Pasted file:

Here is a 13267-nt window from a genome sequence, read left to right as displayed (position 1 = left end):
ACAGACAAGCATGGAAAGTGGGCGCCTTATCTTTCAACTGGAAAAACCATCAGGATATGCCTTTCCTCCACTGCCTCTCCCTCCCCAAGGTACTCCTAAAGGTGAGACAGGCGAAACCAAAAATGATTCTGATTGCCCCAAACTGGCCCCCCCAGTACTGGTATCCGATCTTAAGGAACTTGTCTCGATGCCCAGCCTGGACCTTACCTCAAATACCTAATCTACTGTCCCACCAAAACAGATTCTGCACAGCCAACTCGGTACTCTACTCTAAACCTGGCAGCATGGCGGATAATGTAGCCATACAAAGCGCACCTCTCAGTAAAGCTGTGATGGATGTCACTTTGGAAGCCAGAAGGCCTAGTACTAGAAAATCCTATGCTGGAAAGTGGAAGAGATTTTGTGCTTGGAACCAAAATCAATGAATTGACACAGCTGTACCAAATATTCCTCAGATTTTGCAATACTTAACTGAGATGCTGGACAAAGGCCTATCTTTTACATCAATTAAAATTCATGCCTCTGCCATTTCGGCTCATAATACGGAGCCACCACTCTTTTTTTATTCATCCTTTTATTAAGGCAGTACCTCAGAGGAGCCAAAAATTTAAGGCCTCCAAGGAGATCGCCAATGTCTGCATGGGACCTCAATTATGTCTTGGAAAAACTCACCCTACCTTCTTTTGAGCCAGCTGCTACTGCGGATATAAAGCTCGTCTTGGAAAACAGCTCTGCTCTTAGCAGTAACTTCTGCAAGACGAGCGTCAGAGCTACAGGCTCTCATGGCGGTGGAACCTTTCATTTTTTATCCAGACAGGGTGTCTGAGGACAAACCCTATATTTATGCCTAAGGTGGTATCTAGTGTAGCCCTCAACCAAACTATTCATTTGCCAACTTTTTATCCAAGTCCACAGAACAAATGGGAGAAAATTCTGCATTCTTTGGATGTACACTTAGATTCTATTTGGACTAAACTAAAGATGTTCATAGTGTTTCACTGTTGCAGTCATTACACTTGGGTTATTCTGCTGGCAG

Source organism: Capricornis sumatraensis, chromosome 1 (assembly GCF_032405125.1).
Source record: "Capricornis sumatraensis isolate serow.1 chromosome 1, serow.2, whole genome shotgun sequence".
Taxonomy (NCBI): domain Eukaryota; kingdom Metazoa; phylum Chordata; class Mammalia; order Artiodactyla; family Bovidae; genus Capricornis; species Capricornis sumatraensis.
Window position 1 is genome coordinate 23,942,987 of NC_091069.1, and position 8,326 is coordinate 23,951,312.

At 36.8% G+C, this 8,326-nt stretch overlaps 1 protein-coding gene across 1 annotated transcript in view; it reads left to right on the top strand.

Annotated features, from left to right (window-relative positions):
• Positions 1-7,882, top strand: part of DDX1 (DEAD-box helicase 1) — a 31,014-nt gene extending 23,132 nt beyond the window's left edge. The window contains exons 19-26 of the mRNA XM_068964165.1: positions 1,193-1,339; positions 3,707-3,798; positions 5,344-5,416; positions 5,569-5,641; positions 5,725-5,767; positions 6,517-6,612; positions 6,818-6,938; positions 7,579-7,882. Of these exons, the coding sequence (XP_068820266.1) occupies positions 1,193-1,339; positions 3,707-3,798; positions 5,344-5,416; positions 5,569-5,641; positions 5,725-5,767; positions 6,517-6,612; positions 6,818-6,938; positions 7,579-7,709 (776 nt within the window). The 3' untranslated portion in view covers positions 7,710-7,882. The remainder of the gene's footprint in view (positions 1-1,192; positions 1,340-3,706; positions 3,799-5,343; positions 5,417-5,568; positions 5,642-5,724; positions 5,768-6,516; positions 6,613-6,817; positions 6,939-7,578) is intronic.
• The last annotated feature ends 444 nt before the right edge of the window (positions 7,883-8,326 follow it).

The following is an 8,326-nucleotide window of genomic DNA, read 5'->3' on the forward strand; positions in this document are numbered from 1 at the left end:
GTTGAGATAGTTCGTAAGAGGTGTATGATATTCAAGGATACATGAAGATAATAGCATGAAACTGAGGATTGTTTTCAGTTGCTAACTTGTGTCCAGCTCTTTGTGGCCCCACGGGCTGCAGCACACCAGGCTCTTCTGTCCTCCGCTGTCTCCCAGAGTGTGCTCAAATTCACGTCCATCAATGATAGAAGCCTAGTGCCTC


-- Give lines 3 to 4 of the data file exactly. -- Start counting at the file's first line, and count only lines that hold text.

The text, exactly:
Source organism: Capricornis sumatraensis, chromosome 1 (assembly GCF_032405125.1).
Source record: "Capricornis sumatraensis isolate serow.1 chromosome 1, serow.2, whole genome shotgun sequence".